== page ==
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Walt’s Gremlins

Wade Sampson follows up yesterday’s “Der Fuehrer’s Face” article with a piece about a World War II era project that never quite made it off of Disney’s drawing board: Roald Dahl’s “Gremlins.”



Since readers seemed to enjoy yesterday’s history of the song, “Der Fuehrer’s Face” so much, I thought I might share a little more obscure information about Disney’s efforts during World War II. Most of the true Disney fans who frequent this site realize that — for that last five years — Paul Anderson has been working on the long delayed eleventh issue of “Persistence of Vision” which will be the definitive source for information on Disney during World War II. There will be many new discoveries as well as corrections of urban myths like the fact that “Mickey Mouse” was the code word for the D-Day Invasion.

One of the contributions in that issue which will hopefully see print this year is a massive definitive article written by Disney historian Jim Korkis on the story behind the unmade Disney animated/live action feature entitled THE GREMLINS, based on the first book written by Roald (“Charlie and the Chocolate Factory”) Dahl and the only Dahl book owned by the Disney Studio and not the Dahl Estate.

Walt became fascinated by Dahl’s story of these little leprechaun creatures who harassed aviators and put elaborate plans in place to develop an animated feature (with live action elements) to immortalize the story and increase morale during the war. However, this project was ill-fated to say the least and the Korkis manuscript is a fascinating document of how this dream became a nightmare. A very small part of that interesting story is how the Disney Studio attempted to merchandise the project in order to establish its copyright and trademark on the concept.

One of the challenges was that when Disney purchased the project, no one had heard of gremlins (which Dahl later claimed to have invented) but stories of the little imps became very popular as the war had dragged on. In fact, if Walt had initially feared that one of his challenges with the film was acquainting American audiences with the British Gremlins, the beginning of 1943 showed that the real fear was that Gremlin mania threatened Disney’s rights to the characters. Count Basie recorded “Dance of the Gremlins”. A short lived daily comic strip entitled “The Gremlins” began in January 1943. Fashionable ladies began wearing “Gremlin Hats” while still more articles and references to gremlins began to flood the American consciousness.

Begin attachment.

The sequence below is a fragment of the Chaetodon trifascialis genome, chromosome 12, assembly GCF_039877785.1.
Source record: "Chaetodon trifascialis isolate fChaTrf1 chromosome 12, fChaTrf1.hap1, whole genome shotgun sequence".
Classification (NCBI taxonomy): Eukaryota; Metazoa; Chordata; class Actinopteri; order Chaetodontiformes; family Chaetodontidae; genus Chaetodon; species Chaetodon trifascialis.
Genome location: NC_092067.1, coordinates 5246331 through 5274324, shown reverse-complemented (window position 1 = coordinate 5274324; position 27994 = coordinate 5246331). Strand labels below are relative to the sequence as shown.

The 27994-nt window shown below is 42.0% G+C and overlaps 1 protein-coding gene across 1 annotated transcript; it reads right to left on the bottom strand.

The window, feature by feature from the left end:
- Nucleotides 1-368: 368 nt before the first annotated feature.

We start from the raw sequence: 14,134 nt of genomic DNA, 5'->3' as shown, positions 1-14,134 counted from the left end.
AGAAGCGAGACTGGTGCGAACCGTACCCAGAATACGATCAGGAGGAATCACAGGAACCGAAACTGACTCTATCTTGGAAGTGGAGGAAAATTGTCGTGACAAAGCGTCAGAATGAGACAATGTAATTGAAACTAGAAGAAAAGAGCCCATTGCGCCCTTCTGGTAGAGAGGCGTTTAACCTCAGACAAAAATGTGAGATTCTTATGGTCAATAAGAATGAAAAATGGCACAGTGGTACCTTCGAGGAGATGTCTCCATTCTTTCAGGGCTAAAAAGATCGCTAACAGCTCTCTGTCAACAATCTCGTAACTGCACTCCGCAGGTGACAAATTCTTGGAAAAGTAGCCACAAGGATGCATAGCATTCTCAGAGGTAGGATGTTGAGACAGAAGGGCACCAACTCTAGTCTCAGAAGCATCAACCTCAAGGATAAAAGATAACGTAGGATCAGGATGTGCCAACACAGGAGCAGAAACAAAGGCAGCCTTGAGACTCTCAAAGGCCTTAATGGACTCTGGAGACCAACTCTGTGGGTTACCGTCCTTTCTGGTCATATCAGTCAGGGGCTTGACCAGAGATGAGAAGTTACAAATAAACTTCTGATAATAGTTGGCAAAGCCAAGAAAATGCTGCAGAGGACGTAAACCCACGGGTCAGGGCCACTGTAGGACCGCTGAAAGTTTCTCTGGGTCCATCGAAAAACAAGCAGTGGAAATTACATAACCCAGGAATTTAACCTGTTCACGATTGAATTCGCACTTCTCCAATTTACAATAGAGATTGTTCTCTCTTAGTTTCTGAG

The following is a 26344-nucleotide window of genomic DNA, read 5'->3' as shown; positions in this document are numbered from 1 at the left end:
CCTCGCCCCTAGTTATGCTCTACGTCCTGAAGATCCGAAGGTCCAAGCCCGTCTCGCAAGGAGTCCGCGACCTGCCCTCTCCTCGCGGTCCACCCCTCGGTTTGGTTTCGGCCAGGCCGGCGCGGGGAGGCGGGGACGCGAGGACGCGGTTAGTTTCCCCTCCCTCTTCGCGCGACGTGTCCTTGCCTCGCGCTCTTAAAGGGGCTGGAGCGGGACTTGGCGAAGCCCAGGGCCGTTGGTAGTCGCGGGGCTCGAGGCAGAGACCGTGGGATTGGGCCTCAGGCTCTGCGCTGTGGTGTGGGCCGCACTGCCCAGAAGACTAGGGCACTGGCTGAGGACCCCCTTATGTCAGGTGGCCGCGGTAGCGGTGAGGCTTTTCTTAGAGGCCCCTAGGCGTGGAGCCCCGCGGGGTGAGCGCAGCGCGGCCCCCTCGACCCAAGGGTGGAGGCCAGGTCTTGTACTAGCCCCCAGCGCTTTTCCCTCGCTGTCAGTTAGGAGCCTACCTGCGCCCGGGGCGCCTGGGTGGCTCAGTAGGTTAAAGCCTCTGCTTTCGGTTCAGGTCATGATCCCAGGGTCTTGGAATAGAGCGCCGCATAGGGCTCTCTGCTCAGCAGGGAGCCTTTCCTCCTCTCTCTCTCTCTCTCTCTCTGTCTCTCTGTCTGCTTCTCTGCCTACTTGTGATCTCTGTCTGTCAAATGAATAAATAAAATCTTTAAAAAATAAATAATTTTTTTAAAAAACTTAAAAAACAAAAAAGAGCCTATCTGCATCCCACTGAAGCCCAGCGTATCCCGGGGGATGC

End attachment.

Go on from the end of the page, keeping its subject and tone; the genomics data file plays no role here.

Even worse, other studios announced gremlin based short subjects. Warner’s, MGM, Universal and Columbia all registered titles and Walt’s brother, Roy O. Disney’s initial efforts to stop them were thwarted by the Title Registration Committee who ruled against the Disney Studio prior claim for what Roy Claimed were “technical reasons”.

An official Studio memo was sent down to all those involved in the Dahl project to push the character of Gremlin Gus, who had been developed as the friend of the aviator in the film treatment, and in all publicity and drawings to try and clearly establish that particular gremlin as an exclusive Disney property.

Roy, who be all accounts was more diplomatic than Walt, leveraged his Hollywood friendships and the good will of the Disney Studio to try to discourage competition at other studios. Leon Schlesinger at Warner’s had two cartoons too far along in development to stop although he removed any mention of the word “gremlin” from the titles and agreed to drop any future gremlin projects.

“Falling Hare” was released 10/23/43 and was scripted by Warren Foster. It is a fast moving, gag filled confrontation showcasing Bugs Bunny trying to stop a lone gremlin bent on sabotaging a bomber. “Russian Rhapsody” was released 5/20/44 and was scripted by Lou Lilly. It was originally titled “Gremlins from the Kremlin” in reference to the song the gremlins sing in the cartoon. The story revolved around Hitler’s efforts to fly a bomber to bomb Stalin and of course, is prevented by gremlin mischief. Both cartoons were directed by Bob Clampett and for decades, Clampett was puzzled by the title change until informed about the Schlesinger arrangement with Disney by animator Milt Gray in 1976.